“Our staff therapist strengthens our holistic approach by working closely with our legal team to bolster our clients’ claims for humanitarian protection based on the violence of their past and the trauma that persists today,” Blodgett said, adding that they work with their clients before a hearing to review anxiety-relief strategies to assist with their performance.

Applied Wonder, who have experience creating healing spaces within hospitals, partnered with the Brave House to create the Healing Room where members can immerse themselves in. Photo courtesy of the Brave House

Along with support from Applied Wonder, a company which combines peer-reviewed science, technology and art to create products that help reduce anxiety, the Brave House created the Healing Room—a multisensory, nature-inspired space designed to regulate emotions.

Also Read: NYC Relief Organizations Thrive on Volunteers and Donations to Help Newly Arrived Migrants

Psychoeducation and migration

The World Health Organization has documented that refugees and migrants face different risks and needs for support when it comes to mental health, but there is still much to learn about this population. The WHO report “Mental Health of Refugees and Migrants: Risk and Protective Factors and Access to Care” states that the organization has limited data on how migration impacts the lives of other groups: older migrants, LGBTQI+, and internal labor migrants and affirms the need for more detailed, long-term research.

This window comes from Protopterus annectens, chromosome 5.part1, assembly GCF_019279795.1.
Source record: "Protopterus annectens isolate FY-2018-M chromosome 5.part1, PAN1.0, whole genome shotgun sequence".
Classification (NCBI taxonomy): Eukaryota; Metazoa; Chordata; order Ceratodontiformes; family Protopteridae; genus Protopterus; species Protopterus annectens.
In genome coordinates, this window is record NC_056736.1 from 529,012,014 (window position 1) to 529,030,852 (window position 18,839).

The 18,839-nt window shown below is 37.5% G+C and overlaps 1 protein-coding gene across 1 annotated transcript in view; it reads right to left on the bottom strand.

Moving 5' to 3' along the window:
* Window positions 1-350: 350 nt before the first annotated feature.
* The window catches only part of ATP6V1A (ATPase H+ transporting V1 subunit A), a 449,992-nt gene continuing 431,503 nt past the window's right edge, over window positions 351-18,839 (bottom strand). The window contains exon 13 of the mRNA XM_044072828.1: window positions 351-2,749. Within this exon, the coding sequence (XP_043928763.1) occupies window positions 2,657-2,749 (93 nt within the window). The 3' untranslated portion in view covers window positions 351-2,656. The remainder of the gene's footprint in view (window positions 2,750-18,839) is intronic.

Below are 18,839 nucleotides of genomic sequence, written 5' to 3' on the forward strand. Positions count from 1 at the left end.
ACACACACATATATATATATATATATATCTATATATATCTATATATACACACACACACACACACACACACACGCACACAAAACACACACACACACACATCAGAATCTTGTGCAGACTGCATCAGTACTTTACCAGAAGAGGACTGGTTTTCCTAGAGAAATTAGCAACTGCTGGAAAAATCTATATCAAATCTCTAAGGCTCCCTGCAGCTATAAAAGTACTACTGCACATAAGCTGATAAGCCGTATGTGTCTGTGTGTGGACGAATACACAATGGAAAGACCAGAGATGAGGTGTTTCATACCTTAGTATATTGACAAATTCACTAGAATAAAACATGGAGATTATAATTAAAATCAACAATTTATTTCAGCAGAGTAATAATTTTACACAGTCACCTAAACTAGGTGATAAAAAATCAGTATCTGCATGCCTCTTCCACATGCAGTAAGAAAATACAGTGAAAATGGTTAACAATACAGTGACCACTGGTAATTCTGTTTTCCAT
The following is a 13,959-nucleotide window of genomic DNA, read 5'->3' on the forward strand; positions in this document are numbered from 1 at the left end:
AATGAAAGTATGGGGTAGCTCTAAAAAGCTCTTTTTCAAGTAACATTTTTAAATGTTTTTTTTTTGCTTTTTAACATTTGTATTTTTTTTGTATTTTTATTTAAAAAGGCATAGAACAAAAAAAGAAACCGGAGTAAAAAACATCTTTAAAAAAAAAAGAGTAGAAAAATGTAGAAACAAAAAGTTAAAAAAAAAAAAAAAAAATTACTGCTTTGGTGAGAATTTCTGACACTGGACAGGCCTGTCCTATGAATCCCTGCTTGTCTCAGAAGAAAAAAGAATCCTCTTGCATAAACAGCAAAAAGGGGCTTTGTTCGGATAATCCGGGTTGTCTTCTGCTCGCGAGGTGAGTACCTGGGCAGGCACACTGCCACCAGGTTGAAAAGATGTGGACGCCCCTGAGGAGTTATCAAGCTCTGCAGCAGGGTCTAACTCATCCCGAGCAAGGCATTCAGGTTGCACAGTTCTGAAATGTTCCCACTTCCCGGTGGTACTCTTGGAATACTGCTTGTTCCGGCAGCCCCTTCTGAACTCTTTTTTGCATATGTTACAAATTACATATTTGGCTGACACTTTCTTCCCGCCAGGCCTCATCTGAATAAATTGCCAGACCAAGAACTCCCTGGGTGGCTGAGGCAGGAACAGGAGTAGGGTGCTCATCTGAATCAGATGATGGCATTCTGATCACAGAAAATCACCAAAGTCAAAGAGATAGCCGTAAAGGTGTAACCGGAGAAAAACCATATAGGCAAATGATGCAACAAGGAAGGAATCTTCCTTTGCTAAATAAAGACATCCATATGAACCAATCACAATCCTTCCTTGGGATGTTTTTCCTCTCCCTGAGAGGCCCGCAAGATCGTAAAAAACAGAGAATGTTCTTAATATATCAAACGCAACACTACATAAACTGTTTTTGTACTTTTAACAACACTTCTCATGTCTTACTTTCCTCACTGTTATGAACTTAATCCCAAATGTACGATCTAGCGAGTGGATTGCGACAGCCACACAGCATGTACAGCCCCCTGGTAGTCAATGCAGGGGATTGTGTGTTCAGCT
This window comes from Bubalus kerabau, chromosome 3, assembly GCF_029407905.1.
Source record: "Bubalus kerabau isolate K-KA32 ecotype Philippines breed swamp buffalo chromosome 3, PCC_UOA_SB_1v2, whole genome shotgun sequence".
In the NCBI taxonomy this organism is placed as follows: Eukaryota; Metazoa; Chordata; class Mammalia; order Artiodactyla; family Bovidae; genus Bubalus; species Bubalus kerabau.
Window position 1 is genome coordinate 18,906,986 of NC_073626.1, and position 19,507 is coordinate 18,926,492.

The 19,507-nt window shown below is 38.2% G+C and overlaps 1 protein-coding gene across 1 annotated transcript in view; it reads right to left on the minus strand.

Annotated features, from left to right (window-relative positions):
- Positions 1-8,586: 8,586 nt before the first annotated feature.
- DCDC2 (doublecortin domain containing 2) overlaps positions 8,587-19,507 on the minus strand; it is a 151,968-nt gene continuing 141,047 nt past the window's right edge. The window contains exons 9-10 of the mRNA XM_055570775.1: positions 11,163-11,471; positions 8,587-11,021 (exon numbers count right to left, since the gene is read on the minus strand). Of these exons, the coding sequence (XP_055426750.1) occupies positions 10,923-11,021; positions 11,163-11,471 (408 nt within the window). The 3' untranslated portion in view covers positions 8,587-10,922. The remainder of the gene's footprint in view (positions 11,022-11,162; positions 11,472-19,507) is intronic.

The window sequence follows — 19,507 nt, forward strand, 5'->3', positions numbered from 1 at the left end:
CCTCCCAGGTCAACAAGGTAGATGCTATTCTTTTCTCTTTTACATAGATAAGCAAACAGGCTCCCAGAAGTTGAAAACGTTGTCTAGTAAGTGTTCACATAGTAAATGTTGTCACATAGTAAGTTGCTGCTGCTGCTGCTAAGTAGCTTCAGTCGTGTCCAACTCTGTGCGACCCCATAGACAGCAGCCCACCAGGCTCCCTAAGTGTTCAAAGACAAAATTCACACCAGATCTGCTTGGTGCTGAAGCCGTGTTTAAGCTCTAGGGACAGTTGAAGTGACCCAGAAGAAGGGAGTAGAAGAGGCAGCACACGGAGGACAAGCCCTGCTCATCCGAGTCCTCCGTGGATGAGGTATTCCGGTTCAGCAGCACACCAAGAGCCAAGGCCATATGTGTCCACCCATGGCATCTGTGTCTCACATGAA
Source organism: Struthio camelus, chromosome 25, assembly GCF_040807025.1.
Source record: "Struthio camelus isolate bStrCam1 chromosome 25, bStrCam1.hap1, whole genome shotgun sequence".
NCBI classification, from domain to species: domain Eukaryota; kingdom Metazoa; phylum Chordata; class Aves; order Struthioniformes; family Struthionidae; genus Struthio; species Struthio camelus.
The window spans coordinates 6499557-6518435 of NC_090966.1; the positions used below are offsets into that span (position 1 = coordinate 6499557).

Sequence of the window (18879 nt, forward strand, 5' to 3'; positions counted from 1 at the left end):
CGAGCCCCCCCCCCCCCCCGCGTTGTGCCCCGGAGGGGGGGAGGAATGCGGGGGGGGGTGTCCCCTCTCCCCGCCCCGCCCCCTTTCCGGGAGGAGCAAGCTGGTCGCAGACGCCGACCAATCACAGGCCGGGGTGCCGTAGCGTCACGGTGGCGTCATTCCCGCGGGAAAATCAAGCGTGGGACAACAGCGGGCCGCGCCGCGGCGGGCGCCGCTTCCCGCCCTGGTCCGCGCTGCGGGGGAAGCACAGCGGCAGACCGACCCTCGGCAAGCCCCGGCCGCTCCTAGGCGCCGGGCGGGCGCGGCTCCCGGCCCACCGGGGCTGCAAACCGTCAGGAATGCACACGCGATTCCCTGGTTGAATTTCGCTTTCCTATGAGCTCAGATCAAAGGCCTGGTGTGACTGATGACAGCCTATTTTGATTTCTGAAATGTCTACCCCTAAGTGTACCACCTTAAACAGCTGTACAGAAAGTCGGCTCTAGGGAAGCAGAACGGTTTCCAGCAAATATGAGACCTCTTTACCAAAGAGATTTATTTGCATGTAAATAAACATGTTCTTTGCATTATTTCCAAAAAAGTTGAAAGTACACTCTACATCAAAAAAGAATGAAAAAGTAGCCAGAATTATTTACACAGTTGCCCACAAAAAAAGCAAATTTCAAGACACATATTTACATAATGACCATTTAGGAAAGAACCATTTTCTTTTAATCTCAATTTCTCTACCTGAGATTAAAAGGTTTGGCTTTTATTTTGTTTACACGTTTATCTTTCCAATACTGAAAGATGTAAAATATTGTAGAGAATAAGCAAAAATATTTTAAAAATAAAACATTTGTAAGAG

The report did find evidence that considering identity and community support, basic needs and security, cultural views on mental health and stigma, language needs, and clients’ exposure to trauma can improve mental health outcomes for migrants and refugees. All of these principles can be found in the approaches to wellness and mental health practiced by Mixteca, the Brave House, and Raising Health.

Illustration from the GHEM report highlighting the themes to be considered when addressing mental health

The efforts of the organizations are measured by participant feedback, along with a combination of data-informed surveys to track their efficacy. Aaronson explained that Raising Health uses the PHQ-9 (Patient Health Questionnaire-9) and GAD-7 (Generalized Anxiety Disorder-7) assessments, which are standardized self-administered tools used to screen for the severity of depression and anxiety symptoms, to see if the clients have seen improvement. “We look at those results over time, over the course of someone’s therapy plan, basically, to see how their improvement has been,” she said.

The Brave House uses a combination of qualitative and quantitative data collection, as well as ongoing feedback conversations. “We track attendance, engagement, and growth. We have one-on-one conversations with members to gather feedback on the program’s overall effectiveness, content, and members’ individual ideas for the future,” Smith said, adding that aside from survey data collection, the therapists also evaluate the members’ mental health progress using clinical scales. “[They] are re-evaluated in 3- and 6-month periods.”

Kourousias added that while the Mixteca workshops have been well received and have seen an increase in attendance, it is hard to pinpoint a measure of success because a person’s mental well-being could improve due to a combination of efforts provided by the organization, social workers, healers, and the supportive space.